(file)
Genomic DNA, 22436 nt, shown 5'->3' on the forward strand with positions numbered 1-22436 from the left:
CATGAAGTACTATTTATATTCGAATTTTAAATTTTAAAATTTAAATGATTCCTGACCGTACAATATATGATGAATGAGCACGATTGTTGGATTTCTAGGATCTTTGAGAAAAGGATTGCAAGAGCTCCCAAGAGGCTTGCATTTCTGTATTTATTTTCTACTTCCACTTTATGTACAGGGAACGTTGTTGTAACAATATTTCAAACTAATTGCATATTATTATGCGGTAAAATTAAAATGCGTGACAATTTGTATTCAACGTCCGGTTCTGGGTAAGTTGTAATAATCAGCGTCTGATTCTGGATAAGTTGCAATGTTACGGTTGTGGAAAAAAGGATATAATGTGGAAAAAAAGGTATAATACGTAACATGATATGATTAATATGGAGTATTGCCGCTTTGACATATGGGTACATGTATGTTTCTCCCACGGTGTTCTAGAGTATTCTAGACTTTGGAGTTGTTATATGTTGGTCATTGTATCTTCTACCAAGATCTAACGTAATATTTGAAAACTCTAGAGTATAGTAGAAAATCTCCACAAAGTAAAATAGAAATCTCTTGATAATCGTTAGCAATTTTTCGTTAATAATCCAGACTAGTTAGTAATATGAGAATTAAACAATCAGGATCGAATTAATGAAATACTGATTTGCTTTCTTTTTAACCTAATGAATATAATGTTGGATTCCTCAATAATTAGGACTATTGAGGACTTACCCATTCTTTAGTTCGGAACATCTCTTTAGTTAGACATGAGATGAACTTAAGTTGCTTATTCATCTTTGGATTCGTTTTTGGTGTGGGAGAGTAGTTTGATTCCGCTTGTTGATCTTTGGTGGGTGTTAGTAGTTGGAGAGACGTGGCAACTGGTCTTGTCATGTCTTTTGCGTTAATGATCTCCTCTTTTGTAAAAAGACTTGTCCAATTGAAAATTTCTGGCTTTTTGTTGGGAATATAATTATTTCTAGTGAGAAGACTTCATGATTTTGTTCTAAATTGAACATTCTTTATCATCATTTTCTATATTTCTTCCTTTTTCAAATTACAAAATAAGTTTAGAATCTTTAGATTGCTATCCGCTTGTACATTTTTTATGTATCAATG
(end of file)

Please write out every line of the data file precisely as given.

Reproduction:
Genomic DNA, 22436 nt, shown 5'->3' on the forward strand with positions numbered 1-22436 from the left:
CATGAAGTACTATTTATATTCGAATTTTAAATTTTAAAATTTAAATGATTCCTGACCGTACAATATATGATGAATGAGCACGATTGTTGGATTTCTAGGATCTTTGAGAAAAGGATTGCAAGAGCTCCCAAGAGGCTTGCATTTCTGTATTTATTTTCTACTTCCACTTTATGTACAGGGAACGTTGTTGTAACAATATTTCAAACTAATTGCATATTATTATGCGGTAAAATTAAAATGCGTGACAATTTGTATTCAACGTCCGGTTCTGGGTAAGTTGTAATAATCAGCGTCTGATTCTGGATAAGTTGCAATGTTACGGTTGTGGAAAAAAGGATATAATGTGGAAAAAAAGGTATAATACGTAACATGATATGATTAATATGGAGTATTGCCGCTTTGACATATGGGTACATGTATGTTTCTCCCACGGTGTTCTAGAGTATTCTAGACTTTGGAGTTGTTATATGTTGGTCATTGTATCTTCTACCAAGATCTAACGTAATATTTGAAAACTCTAGAGTATAGTAGAAAATCTCCACAAAGTAAAATAGAAATCTCTTGATAATCGTTAGCAATTTTTCGTTAATAATCCAGACTAGTTAGTAATATGAGAATTAAACAATCAGGATCGAATTAATGAAATACTGATTTGCTTTCTTTTTAACCTAATGAATATAATGTTGGATTCCTCAATAATTAGGACTATTGAGGACTTACCCATTCTTTAGTTCGGAACATCTCTTTAGTTAGACATGAGATGAACTTAAGTTGCTTATTCATCTTTGGATTCGTTTTTGGTGTGGGAGAGTAGTTTGATTCCGCTTGTTGATCTTTGGTGGGTGTTAGTAGTTGGAGAGACGTGGCAACTGGTCTTGTCATGTCTTTTGCGTTAATGATCTCCTCTTTTGTAAAAAGACTTGTCCAATTGAAAATTTCTGGCTTTTTGTTGGGAATATAATTATTTCTAGTGAGAAGACTTCATGATTTTGTTCTAAATTGAACATTCTTTATCATCATTTTCTATATTTCTTCCTTTTTCAAATTACAAAATAAGTTTAGAATCTTTAGATTGCTATCCGCTTGTACATTTTTTATGTATCAATG